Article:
Expand your recruitment efforts. When companies come to college campuses to recruit, for example, Hispanic and black candidates are more likely to attend a workshop for resume writing or interview preparation than they are to show up for an information session. Tailor your search process to be inclusive of all culture's professional tendencies and you might not miss out on your next great employee.

Make it a priority. The reasoning behind many managers lack of initiative in increasing diversity is simple: 41% say they don't have the time. Or, rather, they can't make the time. Big change won't happen overnight, so make efforts to put diversity at the top of the To Do pile, or schedule in some planning.

Look at the research. Ethically-diverse companies are 35% more likely to earn above-average revenue, and gender-diverse companies are 15% more likely to do so. A team that is diverse brings together a different set of skills, perspectives, outlooks, and problem solving.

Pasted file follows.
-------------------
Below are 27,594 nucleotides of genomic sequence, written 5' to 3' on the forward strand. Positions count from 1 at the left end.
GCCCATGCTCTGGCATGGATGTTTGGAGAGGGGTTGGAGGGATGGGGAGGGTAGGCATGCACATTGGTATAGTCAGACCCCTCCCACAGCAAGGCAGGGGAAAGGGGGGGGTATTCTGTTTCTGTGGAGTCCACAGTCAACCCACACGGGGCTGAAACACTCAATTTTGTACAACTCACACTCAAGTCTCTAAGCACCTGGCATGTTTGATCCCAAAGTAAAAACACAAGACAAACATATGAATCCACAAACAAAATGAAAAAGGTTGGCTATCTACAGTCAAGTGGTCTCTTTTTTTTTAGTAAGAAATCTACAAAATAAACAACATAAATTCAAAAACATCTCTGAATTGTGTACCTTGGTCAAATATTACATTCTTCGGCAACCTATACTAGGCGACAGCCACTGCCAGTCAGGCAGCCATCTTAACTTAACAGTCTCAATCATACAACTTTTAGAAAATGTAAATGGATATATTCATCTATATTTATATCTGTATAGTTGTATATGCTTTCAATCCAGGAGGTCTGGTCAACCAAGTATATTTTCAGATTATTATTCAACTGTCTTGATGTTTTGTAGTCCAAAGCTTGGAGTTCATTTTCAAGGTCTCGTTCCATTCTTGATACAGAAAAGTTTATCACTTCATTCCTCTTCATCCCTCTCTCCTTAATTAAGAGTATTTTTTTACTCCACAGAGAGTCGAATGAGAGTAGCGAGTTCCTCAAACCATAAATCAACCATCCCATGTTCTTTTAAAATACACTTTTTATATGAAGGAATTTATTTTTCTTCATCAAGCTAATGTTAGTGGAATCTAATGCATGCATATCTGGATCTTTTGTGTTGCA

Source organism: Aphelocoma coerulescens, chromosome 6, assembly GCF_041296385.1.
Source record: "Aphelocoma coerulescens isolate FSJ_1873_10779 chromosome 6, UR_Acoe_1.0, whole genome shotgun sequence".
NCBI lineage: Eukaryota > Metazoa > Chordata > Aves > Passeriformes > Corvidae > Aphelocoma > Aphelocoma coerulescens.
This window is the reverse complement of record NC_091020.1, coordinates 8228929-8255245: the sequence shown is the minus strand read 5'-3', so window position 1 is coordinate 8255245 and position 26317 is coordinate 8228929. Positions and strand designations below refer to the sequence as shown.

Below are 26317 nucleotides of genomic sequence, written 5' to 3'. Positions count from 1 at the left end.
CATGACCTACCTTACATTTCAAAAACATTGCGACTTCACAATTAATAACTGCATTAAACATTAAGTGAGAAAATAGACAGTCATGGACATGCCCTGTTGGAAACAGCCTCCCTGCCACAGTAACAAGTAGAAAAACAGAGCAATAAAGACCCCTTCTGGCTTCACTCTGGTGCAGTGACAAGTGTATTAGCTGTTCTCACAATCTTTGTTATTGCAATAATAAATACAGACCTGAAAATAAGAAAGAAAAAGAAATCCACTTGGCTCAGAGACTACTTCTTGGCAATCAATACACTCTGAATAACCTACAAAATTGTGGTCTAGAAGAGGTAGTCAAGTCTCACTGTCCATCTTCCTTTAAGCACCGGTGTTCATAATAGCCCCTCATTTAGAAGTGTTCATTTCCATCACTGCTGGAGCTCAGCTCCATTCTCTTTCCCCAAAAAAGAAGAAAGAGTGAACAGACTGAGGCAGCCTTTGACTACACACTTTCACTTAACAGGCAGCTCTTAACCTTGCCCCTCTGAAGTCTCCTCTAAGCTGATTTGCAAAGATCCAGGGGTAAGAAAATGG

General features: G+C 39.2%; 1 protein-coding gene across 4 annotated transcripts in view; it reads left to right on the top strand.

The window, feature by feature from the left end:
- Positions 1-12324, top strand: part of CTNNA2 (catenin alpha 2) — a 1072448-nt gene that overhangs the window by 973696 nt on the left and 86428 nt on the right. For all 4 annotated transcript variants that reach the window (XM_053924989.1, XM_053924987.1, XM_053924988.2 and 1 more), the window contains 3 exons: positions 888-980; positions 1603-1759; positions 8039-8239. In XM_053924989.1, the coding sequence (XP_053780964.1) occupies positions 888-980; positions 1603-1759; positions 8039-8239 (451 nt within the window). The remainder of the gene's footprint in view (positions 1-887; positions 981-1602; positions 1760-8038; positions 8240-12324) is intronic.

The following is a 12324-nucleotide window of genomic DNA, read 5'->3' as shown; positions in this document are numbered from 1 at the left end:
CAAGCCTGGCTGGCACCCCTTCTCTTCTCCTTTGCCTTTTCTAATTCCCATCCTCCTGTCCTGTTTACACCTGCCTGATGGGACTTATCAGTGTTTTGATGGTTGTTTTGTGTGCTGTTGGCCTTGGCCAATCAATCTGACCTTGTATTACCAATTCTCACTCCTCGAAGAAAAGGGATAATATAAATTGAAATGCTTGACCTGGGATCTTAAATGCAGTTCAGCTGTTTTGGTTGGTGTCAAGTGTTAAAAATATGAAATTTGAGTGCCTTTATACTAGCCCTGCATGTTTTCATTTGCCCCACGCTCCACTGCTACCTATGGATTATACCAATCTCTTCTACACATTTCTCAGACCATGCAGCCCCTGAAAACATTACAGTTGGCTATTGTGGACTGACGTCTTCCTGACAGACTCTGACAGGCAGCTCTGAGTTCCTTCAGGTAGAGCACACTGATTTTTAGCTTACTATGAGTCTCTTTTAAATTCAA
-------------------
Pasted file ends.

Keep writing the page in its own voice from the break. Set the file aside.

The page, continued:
An industry so focused on innovation should push for fresh ideas and pay attention to the creative thinking that can be done by a team who doesn't bring the same ideas and life experiences to the table. Diversifying tech will only continue to bring out the best in everyone.

Posted: 5/31/2018 7:00:32 AM by Amanda Wahl | with 0 comments

An article was published in the New York Times last week titled 'The Top Jobs Where Women Are Outnumbered by Men Named John.' It covers several different fields where men named John (or James, or Michael, etc.) outnumber women in the same positions: senators, federal judges, and even newspaper editors. At this point, many of us are well aware of the imbalance between women and men in positions of power, but it's a shame the article isn't more shocking, right?